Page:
Tiger battles demons in new swing

Tiger Woods plays a shot during the last round of the Dubai Desert Classic golf tournament in the Gulf emirate on February 13, 2011. Spain's Alvaro Quiros won the Dubai Desert Classic.

Tiger Woods plays a shot during the last round of the Dubai Desert Classic golf tournament in the Gulf emirate on February 13, 2011. Spain's Alvaro Quiros won the Dubai Desert Classic.

DUBAI, United Arab Emirates – The 12th tee of the Emirates Course in the final round of the Dubai Desert Classic encapsulated the frustration Tiger Woods is enduring with his golf swing.

Frustration that could drive him to distraction.

The Emirates’ 12th hole is a strong, dogleg left that calls for a good tee shot to have any chance at par. The sort of hole that Woods relished taking on when he was at the top of his game.

No more.

Woods went for the draw but blocked it right into a fairway bunker. His right hand came off the club in disgust. He walked to the back of the tee where he uttered three quiet profanities before making practice swings.

Woods bogeyed the hole. He did the same at the 14th, where again a draw was required off the tee. Only a small rock wall saved his ball from entering a water hazard 30 yards right of the fairway.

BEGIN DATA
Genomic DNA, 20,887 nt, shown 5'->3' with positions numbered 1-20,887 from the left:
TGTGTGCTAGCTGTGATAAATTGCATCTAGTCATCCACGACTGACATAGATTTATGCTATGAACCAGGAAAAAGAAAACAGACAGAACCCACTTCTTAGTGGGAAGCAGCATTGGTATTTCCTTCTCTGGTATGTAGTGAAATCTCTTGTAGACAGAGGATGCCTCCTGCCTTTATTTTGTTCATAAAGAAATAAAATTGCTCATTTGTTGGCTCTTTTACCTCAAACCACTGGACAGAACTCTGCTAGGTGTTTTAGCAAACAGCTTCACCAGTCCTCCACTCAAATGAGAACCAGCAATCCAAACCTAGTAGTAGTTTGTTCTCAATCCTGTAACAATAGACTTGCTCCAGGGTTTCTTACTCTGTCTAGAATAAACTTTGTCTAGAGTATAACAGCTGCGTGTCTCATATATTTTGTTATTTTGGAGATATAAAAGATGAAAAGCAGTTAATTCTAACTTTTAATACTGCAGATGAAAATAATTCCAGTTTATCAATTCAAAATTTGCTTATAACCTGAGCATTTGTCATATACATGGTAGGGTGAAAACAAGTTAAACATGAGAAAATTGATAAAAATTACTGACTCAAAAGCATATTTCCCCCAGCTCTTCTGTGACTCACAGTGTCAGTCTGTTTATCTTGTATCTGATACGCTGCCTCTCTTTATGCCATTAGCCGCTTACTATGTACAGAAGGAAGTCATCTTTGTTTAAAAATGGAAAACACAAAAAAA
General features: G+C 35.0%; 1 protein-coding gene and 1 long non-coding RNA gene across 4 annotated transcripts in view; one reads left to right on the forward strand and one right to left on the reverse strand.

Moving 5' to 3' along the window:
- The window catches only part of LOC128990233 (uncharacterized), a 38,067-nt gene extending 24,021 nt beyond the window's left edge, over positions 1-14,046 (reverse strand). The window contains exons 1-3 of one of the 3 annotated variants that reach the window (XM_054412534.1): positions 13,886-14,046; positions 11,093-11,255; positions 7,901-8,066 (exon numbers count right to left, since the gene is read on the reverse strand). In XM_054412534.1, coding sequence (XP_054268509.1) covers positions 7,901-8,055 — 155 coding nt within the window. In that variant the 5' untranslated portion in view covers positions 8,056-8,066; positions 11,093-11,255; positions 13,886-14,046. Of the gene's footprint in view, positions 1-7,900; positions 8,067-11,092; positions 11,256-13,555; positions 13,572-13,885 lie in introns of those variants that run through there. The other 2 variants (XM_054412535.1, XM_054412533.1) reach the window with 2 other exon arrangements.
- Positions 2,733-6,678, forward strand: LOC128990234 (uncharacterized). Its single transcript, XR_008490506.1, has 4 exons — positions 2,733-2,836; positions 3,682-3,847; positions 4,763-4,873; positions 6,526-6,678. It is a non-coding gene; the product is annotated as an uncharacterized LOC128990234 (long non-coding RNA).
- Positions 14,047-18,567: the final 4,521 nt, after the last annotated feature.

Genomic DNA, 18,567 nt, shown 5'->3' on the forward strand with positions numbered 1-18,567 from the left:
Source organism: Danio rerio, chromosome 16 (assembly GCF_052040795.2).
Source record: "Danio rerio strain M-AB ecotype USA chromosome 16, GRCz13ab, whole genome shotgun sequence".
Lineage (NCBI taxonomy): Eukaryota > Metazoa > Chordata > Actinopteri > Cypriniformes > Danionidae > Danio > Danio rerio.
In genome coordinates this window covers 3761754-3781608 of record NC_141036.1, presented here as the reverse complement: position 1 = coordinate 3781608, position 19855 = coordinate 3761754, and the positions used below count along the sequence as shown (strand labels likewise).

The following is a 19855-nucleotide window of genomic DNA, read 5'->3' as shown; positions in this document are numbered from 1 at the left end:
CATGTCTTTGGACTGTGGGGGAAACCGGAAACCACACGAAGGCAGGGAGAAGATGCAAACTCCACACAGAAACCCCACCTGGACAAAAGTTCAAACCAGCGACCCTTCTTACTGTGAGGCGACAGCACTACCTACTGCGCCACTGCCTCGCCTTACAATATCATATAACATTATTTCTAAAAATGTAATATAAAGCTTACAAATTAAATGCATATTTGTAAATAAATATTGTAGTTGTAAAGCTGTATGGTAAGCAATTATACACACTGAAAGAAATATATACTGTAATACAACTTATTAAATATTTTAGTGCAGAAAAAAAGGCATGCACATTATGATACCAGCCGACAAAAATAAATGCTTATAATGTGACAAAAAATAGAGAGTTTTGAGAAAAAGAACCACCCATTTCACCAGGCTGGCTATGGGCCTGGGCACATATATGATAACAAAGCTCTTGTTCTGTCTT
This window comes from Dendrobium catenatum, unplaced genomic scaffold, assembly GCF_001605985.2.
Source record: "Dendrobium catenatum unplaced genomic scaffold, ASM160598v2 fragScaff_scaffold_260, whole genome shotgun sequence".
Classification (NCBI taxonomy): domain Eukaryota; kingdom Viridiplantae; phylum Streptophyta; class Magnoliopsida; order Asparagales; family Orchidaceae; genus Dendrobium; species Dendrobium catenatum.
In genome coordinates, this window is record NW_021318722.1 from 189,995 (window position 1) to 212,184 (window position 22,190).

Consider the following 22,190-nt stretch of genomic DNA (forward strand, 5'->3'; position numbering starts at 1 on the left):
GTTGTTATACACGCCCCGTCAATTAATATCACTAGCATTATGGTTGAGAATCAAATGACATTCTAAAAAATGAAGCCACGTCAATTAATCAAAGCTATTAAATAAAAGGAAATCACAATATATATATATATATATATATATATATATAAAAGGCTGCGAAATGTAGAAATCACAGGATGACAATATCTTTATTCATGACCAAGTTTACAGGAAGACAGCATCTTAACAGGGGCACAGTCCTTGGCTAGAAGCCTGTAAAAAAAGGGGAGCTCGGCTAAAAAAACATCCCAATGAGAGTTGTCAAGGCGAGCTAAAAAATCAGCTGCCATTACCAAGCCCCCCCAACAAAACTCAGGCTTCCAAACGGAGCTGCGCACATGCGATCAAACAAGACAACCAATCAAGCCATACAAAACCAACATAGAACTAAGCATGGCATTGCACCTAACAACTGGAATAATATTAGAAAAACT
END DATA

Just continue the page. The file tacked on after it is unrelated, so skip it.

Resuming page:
The former World No. 1 hit only three fairways in his final round of 75. Missed fairways do not cut it in major championships, the tournaments that define a player’s career, especially Woods’.

As the world knows, Woods is in the middle of swing changes under the tutelage of Sean Foley. After four rounds in Dubai, it might be a while before those changes set in.

Most worrying, the new swing looked suspect in the winds that plagued the final two rounds, which Woods admitted.

“It’s fine when the wind is not blowing, but to have hit shots when the wind blows, the change of feels in the new swing patterns, they get exposed,” Woods said.

“It’ll come around. I just need more work and I need more practice. It was a step in the right direction.”

If taking two steps backward is the best way forward, then Woods should be OK. However, from what I saw, Woods looks ordinary playing in any sort of wind. It’s hard to imagine his swing standing up in the breezes that sweep round Amen Corner at Augusta National, or the gusts that could blow over the links at Royal St. George’s in the Open Championship this year. As for Woods trying to hit tight fairways in a U.S. Open, it’s a scary thought.

Factor in his decreasing ability to hole clutch putts, the fact he is not the intimidating force he once was and it could be a long year for Woods.

Woods still hankers after Jack Nicklaus’ record of 18 majors. He has four to go to catch Nicklaus. Previously, it would have been unthinkable to suggest he wouldn’t get there. Many are beginning to wonder if he will.

You can’t write Woods off – ever. But it’s getting ever harder to look into his crystal ball to see what his future holds.

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